Ilsa didn’t understand. Were the Czechs afraid? Had someone at the castle become suspicious of her? But it was too late now. “I can’t stop them.” She thought about Victor. “I mustn’t stop them.”

Heydrich came for Ilsa in his Mercedes two days later. “You look lovely, Fräulein Toumanova,” he said.

“Thank you, Herr Heydrich.”

“You may call me Reinhard this evening.”

He was tall and handsome in his uniform. His shoes were perfectly polished, and he reminded her of someone . . . No! Yes, Victor! But Victor was a good man, and Heydrich was an animal.

She allowed him to take her arm.

They got into the car.

“A glass of champagne?”

“With pleasure.”

Soon, she noticed that they were outside Prague. “Are we going to a country restaurant?”

“No, we’re going to my house. The food is excellent. And don’t worry. We’ll be alone. My wife is away.”

“This route is interesting.”

” Y e s . We came over the Čechův Most. Soon, I’ll take this route every morning, instead of the Charles Bridge.”

Her heart was beating so hard that she thought Heydrich must hear it. She pretended to look happy, but she had to make him change his mind! All their plans were for the Charles Bridge.

“Welcome to my home.”

A number of servants greeted them. Ilsa saw the fear and hate in their eyes and knew that he did not.

The large dining room was ready for dinner, but Heydrich guided her to a little love seat in the corner. There was another bottle of champagne, and two glasses stood on the table beside them. He kissed her immediately.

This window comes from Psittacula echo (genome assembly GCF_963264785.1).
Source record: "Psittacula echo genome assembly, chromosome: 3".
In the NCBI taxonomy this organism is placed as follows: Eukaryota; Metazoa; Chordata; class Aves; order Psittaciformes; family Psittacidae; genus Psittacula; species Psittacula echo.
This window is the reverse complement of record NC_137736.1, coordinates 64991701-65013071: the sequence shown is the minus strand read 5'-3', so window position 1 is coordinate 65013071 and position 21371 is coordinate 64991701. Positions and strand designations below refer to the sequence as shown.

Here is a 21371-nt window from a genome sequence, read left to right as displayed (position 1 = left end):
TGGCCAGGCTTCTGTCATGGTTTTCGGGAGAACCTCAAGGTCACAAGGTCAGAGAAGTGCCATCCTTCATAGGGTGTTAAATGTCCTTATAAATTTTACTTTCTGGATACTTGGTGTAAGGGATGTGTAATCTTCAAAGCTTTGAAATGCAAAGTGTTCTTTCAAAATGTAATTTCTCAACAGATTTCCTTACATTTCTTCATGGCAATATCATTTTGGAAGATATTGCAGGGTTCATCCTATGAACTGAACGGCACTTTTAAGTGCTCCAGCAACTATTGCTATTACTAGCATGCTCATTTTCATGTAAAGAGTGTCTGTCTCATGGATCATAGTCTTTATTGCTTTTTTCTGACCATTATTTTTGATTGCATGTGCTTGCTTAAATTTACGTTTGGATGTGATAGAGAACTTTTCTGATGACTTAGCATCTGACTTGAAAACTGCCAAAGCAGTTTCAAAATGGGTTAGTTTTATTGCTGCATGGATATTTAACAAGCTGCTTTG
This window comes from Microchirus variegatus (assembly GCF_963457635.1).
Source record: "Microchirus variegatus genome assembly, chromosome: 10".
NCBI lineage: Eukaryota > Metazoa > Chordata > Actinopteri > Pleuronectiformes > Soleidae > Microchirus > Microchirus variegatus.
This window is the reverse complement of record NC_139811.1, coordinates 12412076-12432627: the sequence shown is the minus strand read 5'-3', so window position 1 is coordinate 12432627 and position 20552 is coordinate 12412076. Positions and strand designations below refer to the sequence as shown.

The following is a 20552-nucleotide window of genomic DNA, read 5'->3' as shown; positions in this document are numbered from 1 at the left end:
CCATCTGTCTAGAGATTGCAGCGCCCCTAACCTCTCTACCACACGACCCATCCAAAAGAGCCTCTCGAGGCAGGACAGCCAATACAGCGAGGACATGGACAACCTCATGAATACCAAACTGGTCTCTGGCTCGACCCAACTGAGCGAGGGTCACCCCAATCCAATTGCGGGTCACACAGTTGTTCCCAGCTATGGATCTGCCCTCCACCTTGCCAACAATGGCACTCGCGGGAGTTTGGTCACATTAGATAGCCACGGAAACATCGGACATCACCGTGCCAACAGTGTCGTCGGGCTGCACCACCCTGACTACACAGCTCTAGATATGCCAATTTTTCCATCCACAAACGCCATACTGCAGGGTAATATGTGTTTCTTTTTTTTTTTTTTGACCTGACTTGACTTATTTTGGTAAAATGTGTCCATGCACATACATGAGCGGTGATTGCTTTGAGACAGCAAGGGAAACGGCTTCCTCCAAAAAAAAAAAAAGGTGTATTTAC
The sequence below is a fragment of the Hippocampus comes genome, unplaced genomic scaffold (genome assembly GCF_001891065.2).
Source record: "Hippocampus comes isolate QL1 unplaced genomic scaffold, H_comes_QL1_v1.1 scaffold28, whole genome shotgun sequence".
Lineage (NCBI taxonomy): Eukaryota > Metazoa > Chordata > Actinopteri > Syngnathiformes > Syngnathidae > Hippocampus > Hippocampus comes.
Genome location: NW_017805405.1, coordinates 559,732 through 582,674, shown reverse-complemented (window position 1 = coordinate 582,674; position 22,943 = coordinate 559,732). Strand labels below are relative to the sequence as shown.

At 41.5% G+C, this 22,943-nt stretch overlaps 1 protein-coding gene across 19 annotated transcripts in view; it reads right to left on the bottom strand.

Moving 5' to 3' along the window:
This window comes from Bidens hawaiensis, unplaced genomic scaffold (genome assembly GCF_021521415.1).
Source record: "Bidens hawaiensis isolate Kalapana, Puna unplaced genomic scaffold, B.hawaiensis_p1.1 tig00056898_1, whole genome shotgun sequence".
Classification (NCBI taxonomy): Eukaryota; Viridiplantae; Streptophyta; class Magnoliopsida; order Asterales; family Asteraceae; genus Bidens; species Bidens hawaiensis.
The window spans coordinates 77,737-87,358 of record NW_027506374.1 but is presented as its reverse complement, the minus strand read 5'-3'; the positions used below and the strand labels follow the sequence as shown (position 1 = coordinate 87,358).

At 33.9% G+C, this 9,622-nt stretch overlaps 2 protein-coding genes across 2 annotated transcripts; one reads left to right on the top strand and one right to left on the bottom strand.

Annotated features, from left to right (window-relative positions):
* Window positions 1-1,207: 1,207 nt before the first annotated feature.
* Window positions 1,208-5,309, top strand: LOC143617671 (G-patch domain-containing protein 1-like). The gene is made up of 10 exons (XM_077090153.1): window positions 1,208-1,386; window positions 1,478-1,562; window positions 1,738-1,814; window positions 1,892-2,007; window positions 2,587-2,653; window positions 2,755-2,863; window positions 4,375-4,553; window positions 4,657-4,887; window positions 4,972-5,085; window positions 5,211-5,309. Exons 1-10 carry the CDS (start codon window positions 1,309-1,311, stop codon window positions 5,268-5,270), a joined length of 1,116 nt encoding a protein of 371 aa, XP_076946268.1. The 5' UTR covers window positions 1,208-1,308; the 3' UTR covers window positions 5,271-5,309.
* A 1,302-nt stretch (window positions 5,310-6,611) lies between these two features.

“Herr Heydrich!” She had to seem surprised, not angry.

“Forgive me, but you are so beautiful. I could not stop myself.

We will play some music. I think you will like my piano.” He took his violin. “Beethoven, Tamara?”

“Yes. With pleasure.”

He played well. For twenty minutes, Ilsa forgot where she was and who she was with.

“Excellent!” said Heydrich. “I have dreamed of playing with someone like you . . . “ He looked at her with his ice blue eyes.

“Shall we have dinner?”

The food was wonderful. Ilsa noticed that he filled her wine glass too often, and her head began to swim. This was dangerous.

She had to stop drinking.

“Reinhard,” she said, “that was delicious.”

“My cook is the best in Czechoslovakia.”

He took her outside into a starry, moonlit night and put his arms around her. “We cannot see the lights of the city here. I do not always want to be reminded of work. I have enemies everywhere.”

“But you have done so much for this country.”

He laughed. “It is not enough. It will never be enough until we have won. We must kill our enemies, burn their villages, and spread salt on the earth so that they never rise again. For example, those Czechs in London . . . But let’s not talk about that tonight. Let’s talk about you. I have watched you for a long time.

Since your first day at the castle, in fact. I have noticed your intelligence, your beauty, of course, your political …”

“Thank you, Reinhard.”

“But I have always believed that a man does not really know a woman until he has made love to her. I do not suggest this immediately with you, but I hope that soon . . . You are beautiful, my dear.” His arms were tight around her.

He kissed her gently and took her inside. “I hope you will like your rooms. Good night, Fräulein Toumanova.”

Lisa went to bed, alone.